“The girls weren’t getting a broad approach to Torah. They were getting a narrow approach, and were not permitted to ask certain questions.”
Once again, Kowalsky decided to take action and founded Shaleves High School for Girls, which promoted and encouraged questions and curiosity as tools to further learning and implant Jewish values. He ran the school for four years, while still maintaining his legal practice, from 2001 to 2005, raising $250,000 per year to keep it running. After four years, he had to give it up and the school closed. “But,” he proudly says, “we left no debts.”
In 2006, Kowalsky and his wife purchased their apartment in central Jerusalem and moved to Israel in 2013.
“My desire to make aliya goes way back,” he says. His parents made aliya in 1982 and two of his younger siblings have lived in Israel for many years.
“Our father imbued in us a love of Eretz Yisrael.”
KOWALSKY HAPPILY spends his days praying, studying, teaching and writing. And, he hastens to add, he makes sure to spend time with his wife, joining her on shopping expeditions, and describing the two of them as “two old shleppers with a cart.”
Most afternoons, he works on his forthcoming book about Judaism, titled Intriguing Questions No One Asks.
Kowalsky assures his interviewer that the reason no one asks the questions is not because they are not worth asking, but because people are afraid to ask them.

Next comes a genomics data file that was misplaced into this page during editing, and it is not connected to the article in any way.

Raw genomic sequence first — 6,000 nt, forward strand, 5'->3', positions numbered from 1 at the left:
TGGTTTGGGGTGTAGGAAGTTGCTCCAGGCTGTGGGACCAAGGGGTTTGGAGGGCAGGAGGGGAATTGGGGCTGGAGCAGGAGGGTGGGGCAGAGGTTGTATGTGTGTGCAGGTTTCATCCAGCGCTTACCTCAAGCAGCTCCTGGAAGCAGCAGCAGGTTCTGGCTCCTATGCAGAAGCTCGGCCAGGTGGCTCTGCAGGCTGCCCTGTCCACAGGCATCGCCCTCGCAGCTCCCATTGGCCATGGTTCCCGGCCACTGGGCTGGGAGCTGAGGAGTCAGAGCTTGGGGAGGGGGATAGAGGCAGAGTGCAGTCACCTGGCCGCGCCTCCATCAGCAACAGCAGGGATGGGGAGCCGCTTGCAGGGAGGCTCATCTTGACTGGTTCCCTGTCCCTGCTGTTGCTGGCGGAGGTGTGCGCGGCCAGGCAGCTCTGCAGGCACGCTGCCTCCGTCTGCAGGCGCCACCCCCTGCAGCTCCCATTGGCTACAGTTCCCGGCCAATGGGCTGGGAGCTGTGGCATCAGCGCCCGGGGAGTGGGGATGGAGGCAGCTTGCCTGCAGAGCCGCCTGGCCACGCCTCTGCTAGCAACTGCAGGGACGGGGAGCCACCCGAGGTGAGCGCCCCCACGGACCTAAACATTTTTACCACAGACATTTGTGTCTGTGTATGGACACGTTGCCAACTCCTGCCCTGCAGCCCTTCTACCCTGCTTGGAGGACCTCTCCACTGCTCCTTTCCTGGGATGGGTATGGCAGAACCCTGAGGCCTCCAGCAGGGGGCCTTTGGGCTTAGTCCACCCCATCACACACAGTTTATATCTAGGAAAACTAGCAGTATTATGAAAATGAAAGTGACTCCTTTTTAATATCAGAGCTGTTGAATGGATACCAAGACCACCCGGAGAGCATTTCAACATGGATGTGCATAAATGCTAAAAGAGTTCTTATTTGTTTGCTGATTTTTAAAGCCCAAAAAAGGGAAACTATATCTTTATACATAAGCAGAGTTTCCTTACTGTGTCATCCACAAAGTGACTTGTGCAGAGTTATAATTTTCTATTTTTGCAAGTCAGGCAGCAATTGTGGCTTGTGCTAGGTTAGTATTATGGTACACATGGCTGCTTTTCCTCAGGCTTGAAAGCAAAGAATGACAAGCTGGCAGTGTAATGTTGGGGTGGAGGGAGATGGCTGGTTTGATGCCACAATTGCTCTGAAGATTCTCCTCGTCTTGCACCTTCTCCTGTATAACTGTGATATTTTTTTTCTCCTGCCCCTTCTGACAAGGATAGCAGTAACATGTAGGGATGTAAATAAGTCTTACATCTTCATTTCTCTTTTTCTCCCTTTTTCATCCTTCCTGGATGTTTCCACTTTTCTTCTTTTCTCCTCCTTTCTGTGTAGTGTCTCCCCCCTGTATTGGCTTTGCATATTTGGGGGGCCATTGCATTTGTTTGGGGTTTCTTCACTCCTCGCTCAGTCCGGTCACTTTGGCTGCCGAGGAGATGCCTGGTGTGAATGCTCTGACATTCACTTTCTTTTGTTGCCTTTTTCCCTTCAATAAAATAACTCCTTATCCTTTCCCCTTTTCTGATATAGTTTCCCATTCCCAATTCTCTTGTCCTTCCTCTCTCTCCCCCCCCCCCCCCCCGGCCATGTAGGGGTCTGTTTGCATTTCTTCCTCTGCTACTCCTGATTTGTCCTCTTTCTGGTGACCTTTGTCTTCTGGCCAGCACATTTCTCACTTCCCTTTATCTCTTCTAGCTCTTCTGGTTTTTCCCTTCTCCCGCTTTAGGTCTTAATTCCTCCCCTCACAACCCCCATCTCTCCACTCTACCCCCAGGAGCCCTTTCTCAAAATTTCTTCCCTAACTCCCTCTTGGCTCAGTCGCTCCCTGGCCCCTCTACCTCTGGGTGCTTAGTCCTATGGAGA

“My criticism of the Orthodox world,” he declares, “is reflected in the book’s title – fear of questions. People are afraid of the questions, as if the Torah can’t defend itself.”
While Kowalsky doesn’t regret leaving Baltimore for Jerusalem, there are some things that he misses.
“The cost of aliya is leaving children and grandchildren behind,” he says. Both of his children live in the US and his five grandchildren are there as well. Each day, he recites a personal prayer in the amida in which he prays for their future arrival in Israel. As Kowalsky recites the prayer, the feelings and emotions behind the words are obvious.
He says that in Israel he feels much more spiritual. He prays daily in Beit Zvi, a 130-year-old synagogue on Agrippas Street, and while he enjoys the mixture of Americans, Israelis, Sephardim and Ashkenazim, he misses the sophistication and camaraderie of his Baltimore synagogue.
He has an open mind, and echoing a famous talmudic dictum, says that he learns the most from his students. In addition to his regular studies, Kowalsky studies Jewish law and Jewish philosophy daily via Skype with a newly observant friend who lives in Nahariya.
Though he has retired from the law, Kowalsky does not shy away from verbal sparring. He particularly enjoys inviting students from Jerusalem’s haredi Mir Yeshiva to his home to argue about Zionism and discuss the necessity of having an open mind and asking questions.
“Some of them are afraid to come here,” he laughs. “I ask them questions to point out issues that they cannot grapple with. I’m trying to enlighten them. I am a big advocate for Zionism – look at the miracle of this country,” he exclaims.
Avraham Kowalsky continues to think, question, cajole and teach – keeping in mind the motto of his late mentor, Rabbi Weinberg, to “pursue the truth.”